If you want to be able to sort information by various classification schemes, such as by most popular, or by role, or by problem, your content has to be chunked in a granular enough way to facilitate the various means of sorting.
Consider a work that is one large book, with no chunks at all. In that case, it would be impossible to sort anything, because you have just one object. With one object, the only pattern you can configure is itself. But if you have a handful of objects, you can arrange those objects into as many patterns as you want.
To use an analogy, let's say you have a pile of rocks. If you have 1,000 small rocks, the potential number of patterns you can configure with the rocks is infinitely greater than the patterns you can configure with just a few rocks.
I noticed this in a recent trip to Arches in Moab. While walking along trails, we saw a lot of rock piles called cairns that act as guide points. The cairns can be stacked and arranged in myraid ways, because they consist of little rocks:
But the big rocks are much more pattern-limited. They mostly just sit there, alone:
Thus if your goal is to enable a variety of patterns or classification schemes, so your users can choose from myriad classifications, according to their individual needs, you must chunk your content in a granular enough way to facilitate the classifications.
Granular chunking poses some difficulties for help content, because if you chunk things too small, the help system becomes arduous to navigate. If each page contains just one topic, you end up with so many pages, navigating the pages will give users a headache.
To avoid this, on my calendar help wiki, the Viewing Calendars page has the following topics on the same page:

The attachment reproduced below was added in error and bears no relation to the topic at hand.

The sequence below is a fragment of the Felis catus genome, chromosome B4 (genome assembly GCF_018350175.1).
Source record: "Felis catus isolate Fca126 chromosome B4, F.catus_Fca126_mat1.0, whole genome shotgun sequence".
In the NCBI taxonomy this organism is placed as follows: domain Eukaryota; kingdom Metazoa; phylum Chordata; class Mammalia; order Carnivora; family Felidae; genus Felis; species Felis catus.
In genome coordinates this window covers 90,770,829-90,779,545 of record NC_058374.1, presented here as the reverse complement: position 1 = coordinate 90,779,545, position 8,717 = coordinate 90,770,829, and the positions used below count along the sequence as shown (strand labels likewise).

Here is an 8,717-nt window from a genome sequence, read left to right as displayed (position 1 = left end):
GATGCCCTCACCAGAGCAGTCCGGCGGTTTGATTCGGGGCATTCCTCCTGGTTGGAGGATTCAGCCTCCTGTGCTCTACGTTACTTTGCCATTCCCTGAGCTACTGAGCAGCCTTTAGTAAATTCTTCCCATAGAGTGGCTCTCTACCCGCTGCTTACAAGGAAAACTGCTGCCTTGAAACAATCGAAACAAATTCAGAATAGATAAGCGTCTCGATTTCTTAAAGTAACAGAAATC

Now, suppose I want to manipulate this content on a more granular level. Suppose the "View Calendars of Other Wards" topic is a popular topic; the "FAQ" issues would be appropriate in a problems-based classification. The "About Subscribed Calendars and Subscribed Locations" belongs to a conceptual table of contents. The "View Churchwide Calendars" belongs to a "Coming Features" type of organization, and so on.
In short, let's say I want to add metadata to each of these sub-topics so that they can be sorted, rearranged, recompiled, or otherwise organized in different classification schemes. If they are compiled in one giant topic, they can't be manipulated at all except on a more macro-level. This is why chunking is such a fundamental principle to technical writing, because without small chunks of content, you don't have many options for manipulating it.
Whether you use a wiki or not, deciding how granular to chunk your content is a challenge. For example, on Microsoft Word's Help, this is the topic for Changing or Setting Page Margins.
By combining these five topics into one topic, it becomes more difficult to manipulate the individual sub-topics as their own topics. The metadata you add to this topic must account for all the sub-topics within this topic.
Now consider the opposite strategy. Let's make each subtopic its own topic. You can see the effects of this approach in the following Office help search:
Here the topics on formatting are all chunked into their own topics, so you end up with Clear all text formatting, Show or hide formatting marks, Apply strikethrough formatting, and so on. When a user clicks on a topic, the topic is short, such as the following:
This short topic either answers the user's question or it doesn't. There's not much room for error, since no similar topics are grouped together. If it's not the right topic, the user must return to the list of results and click another, and another, and another until he or she locate the right topic.